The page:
The right to die is the belief that humans have the right to decide when they no longer want to live, regardless of the circumstances. A person’s right to death in a manner of his or her choosing is a controversial subject around the world, and it’s been at the forefront of a number of human rights arguments. This right might apply to one afflicted by a terminal medical condition or to a person who no longer has the desire to live.
Critics of the right to die argue that governments have a direct interest in whether one lives or dies and therefore should have the ultimate say-so regarding the matter. Proponents of the right to die argue that decisions made regarding one’s life and body should be made by the individual and his or her family alone. The matter generally involves arguments for or against assisted suicide, but it might involve other issues as well, such as the discontinuation of extended life support. Assisted suicide is usually performed by euthanasia, a practice also performed by veterinarians for suffering or terminally ill animals.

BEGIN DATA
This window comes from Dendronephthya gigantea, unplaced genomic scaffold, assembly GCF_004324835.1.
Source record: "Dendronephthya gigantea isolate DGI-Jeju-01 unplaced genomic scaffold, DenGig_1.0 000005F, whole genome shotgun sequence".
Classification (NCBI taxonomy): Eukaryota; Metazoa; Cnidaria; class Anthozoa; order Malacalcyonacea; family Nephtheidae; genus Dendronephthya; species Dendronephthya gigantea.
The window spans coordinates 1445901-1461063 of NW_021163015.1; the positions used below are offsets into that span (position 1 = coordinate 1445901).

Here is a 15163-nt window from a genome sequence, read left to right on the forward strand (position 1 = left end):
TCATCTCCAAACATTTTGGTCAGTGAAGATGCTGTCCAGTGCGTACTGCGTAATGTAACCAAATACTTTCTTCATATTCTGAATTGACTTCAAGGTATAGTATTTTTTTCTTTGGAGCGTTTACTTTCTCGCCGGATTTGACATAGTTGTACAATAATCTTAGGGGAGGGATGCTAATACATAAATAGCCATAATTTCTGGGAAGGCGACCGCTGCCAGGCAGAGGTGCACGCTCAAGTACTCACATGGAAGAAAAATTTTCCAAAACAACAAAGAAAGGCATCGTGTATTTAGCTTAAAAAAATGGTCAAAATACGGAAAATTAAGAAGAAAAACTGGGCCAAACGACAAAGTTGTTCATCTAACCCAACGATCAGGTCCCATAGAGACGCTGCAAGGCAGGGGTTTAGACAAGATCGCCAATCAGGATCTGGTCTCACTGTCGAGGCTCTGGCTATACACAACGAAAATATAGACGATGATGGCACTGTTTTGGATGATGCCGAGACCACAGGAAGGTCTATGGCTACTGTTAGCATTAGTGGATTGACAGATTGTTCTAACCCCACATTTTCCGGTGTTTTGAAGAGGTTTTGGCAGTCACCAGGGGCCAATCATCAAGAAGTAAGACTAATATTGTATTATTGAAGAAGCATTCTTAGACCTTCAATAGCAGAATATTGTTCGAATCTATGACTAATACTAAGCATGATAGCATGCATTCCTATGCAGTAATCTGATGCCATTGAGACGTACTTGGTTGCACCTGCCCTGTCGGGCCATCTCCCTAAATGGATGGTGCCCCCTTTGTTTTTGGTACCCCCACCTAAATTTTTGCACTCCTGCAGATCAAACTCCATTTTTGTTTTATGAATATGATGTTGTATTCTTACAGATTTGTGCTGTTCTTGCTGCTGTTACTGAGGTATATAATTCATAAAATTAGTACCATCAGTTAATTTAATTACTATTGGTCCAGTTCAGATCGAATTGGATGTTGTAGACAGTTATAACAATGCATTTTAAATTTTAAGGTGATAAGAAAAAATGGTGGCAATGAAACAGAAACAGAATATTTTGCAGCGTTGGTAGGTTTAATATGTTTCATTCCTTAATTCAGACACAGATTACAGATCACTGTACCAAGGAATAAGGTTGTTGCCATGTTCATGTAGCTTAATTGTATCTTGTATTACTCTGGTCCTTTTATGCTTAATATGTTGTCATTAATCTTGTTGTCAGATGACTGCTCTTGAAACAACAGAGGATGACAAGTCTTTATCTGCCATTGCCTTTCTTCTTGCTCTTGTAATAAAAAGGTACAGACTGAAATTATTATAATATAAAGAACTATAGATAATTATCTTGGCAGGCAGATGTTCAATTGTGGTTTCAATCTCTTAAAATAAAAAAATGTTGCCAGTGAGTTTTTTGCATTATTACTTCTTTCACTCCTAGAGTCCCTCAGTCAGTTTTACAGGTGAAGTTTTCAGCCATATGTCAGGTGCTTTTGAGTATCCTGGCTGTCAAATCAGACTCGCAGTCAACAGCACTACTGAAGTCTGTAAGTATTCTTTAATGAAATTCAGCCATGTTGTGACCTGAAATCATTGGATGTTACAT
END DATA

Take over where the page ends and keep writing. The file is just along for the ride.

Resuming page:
As of 2010, only a handful of nations formally recognized a right to die and had granted their citizens a legal choice in the matter. These nations included Belgium, the Netherlands, Luxembourg and Switzerland. In many nations, such as the United States, the act of assisted suicide has been considered a serious and punishable crime. One high-profile case involved Dr. Jack Kevorkian, a pathologist who helped more than 130 patients end their lives in the early 1990s. Kevorkian was convicted of second-degree murder and served eight years in prison. U.S. states such as Oregon and Washington, however, have legalized assisted suicide under certain circumstances.
The right to die argument also arises in situations when one is in a partial or complete vegetative state and relies on life support to live. Proponents in this situation argue that keeping the person on life support is unhealthy for the person and the family. Critics argue that societies have an interest in protecting life no matter the circumstance, particularly if the afflicted person is unable to communicate whether he or she wants to continue living.
In general, religious groups around the world reject the right to die. There are exceptions of course. In Hinduism, it’s acceptable for one to end his or her life if he or she no longer has responsibilities or the desire to live. A similar theme is found in another religion originating in India, Jainism.